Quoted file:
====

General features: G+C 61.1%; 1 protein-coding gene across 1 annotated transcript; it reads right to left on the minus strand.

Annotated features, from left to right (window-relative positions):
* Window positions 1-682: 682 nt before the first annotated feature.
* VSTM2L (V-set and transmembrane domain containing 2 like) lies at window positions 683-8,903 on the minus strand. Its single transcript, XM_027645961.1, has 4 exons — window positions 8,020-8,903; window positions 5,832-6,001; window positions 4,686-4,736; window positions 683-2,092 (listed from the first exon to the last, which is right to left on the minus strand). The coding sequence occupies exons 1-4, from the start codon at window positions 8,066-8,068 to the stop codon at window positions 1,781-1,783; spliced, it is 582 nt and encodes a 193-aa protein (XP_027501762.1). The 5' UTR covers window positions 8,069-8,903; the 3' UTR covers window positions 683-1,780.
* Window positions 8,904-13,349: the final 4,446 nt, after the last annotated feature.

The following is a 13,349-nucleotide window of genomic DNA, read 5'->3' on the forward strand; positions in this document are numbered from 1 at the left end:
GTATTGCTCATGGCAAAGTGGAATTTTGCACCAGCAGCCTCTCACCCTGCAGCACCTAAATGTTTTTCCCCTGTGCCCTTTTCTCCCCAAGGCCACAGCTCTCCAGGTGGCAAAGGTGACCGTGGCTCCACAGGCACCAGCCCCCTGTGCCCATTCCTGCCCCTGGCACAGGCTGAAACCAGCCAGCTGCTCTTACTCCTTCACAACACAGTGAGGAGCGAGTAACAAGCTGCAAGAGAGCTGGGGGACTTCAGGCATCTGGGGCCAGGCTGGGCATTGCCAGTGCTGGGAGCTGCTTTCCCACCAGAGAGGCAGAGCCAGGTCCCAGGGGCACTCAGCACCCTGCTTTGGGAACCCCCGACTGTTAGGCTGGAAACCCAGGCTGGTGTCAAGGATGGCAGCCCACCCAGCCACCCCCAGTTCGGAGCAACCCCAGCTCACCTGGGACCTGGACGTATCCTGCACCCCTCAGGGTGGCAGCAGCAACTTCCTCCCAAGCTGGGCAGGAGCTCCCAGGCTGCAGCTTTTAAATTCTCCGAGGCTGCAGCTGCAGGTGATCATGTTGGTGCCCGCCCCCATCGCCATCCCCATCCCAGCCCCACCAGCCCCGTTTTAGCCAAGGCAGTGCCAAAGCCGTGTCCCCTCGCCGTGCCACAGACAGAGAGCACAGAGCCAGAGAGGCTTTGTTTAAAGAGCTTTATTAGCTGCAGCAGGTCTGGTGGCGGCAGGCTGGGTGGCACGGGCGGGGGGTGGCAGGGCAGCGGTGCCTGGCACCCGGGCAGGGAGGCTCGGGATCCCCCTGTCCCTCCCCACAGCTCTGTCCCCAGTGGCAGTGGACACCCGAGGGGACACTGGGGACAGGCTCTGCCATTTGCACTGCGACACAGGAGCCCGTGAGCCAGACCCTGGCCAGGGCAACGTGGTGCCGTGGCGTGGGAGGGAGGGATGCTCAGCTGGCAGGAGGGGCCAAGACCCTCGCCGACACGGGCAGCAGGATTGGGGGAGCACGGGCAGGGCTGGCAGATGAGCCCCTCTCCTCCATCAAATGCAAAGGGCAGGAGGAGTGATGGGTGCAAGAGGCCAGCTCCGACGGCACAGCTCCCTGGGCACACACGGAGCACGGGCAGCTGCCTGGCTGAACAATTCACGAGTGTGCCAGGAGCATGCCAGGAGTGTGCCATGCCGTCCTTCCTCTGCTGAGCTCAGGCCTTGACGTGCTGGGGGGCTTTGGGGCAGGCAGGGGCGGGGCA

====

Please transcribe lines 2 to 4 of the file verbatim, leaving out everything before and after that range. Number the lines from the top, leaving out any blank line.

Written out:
Annotated features, from left to right (window-relative positions):
* Window positions 1-682: 682 nt before the first annotated feature.
* VSTM2L (V-set and transmembrane domain containing 2 like) lies at window positions 683-8,903 on the minus strand. Its single transcript, XM_027645961.1, has 4 exons — window positions 8,020-8,903; window positions 5,832-6,001; window positions 4,686-4,736; window positions 683-2,092 (listed from the first exon to the last, which is right to left on the minus strand). The coding sequence occupies exons 1-4, from the start codon at window positions 8,066-8,068 to the stop codon at window positions 1,781-1,783; spliced, it is 582 nt and encodes a 193-aa protein (XP_027501762.1). The 5' UTR covers window positions 8,069-8,903; the 3' UTR covers window positions 683-1,780.